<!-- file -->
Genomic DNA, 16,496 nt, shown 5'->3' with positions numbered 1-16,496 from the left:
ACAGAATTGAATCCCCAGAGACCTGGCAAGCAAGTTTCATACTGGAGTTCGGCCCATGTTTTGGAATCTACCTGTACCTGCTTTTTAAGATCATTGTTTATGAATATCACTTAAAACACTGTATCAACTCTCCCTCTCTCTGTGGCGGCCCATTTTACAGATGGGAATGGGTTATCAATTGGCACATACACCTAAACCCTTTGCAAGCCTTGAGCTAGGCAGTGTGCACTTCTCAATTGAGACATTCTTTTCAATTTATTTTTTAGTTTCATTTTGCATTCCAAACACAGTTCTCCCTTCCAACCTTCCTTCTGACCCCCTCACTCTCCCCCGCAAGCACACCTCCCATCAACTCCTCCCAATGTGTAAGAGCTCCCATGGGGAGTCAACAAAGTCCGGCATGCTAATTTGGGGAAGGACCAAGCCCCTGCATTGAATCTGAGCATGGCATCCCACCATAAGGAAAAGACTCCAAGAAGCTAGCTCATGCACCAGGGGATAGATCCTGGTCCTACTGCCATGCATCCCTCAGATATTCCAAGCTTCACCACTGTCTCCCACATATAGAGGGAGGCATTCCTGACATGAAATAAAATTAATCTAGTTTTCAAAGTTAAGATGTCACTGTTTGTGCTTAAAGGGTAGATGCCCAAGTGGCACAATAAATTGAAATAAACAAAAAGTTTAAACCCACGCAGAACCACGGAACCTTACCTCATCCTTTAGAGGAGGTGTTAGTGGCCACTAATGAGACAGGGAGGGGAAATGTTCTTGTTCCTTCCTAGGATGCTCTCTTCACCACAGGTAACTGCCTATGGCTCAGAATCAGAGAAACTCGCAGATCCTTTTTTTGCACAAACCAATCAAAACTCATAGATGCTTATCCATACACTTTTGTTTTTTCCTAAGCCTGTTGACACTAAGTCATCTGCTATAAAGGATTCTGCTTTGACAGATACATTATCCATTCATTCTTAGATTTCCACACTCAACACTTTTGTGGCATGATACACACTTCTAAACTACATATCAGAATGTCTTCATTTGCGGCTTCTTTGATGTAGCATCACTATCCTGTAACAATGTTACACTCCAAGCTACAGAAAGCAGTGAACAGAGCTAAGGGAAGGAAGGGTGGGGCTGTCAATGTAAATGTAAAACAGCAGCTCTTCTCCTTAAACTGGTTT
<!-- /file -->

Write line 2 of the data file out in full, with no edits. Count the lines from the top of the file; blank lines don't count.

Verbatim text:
ACAGAATTGAATCCCCAGAGACCTGGCAAGCAAGTTTCATACTGGAGTTCGGCCCATGTTTTGGAATCTACCTGTACCTGCTTTTTAAGATCATTGTTTATGAATATCACTTAAAACACTGTATCAACTCTCCCTCTCTCTGTGGCGGCCCATTTTACAGATGGGAATGGGTTATCAATTGGCACATACACCTAAACCCTTTGCAAGCCTTGAGCTAGGCAGTGTGCACTTCTCAATTGAGACATTCTTTTCAATTTATTTTTTAGTTTCATTTTGCATTCCAAACACAGTTCTCCCTTCCAACCTTCCTTCTGACCCCCTCACTCTCCCCCGCAAGCACACCTCCCATCAACTCCTCCCAATGTGTAAGAGCTCCCATGGGGAGTCAACAAAGTCCGGCATGCTAATTTGGGGAAGGACCAAGCCCCTGCATTGAATCTGAGCATGGCATCCCACCATAAGGAAAAGACTCCAAGAAGCTAGCTCATGCACCAGGGGATAGATCCTGGTCCTACTGCCATGCATCCCTCAGATATTCCAAGCTTCACCACTGTCTCCCACATATAGAGGGAGGCATTCCTGACATGAAATAAAATTAATCTAGTTTTCAAAGTTAAGATGTCACTGTTTGTGCTTAAAGGGTAGATGCCCAAGTGGCACAATAAATTGAAATAAACAAAAAGTTTAAACCCACGCAGAACCACGGAACCTTACCTCATCCTTTAGAGGAGGTGTTAGTGGCCACTAATGAGACAGGGAGGGGAAATGTTCTTGTTCCTTCCTAGGATGCTCTCTTCACCACAGGTAACTGCCTATGGCTCAGAATCAGAGAAACTCGCAGATCCTTTTTTTGCACAAACCAATCAAAACTCATAGATGCTTATCCATACACTTTTGTTTTTTCCTAAGCCTGTTGACACTAAGTCATCTGCTATAAAGGATTCTGCTTTGACAGATACATTATCCATTCATTCTTAGATTTCCACACTCAACACTTTTGTGGCATGATACACACTTCTAAACTACATATCAGAATGTCTTCATTTGCGGCTTCTTTGATGTAGCATCACTATCCTGTAACAATGTTACACTCCAAGCTACAGAAAGCAGTGAACAGAGCTAAGGGAAGGAAGGGTGGGGCTGTCAATGTAAATGTAAAACAGCAGCTCTTCTCCTTAAACTGGTTT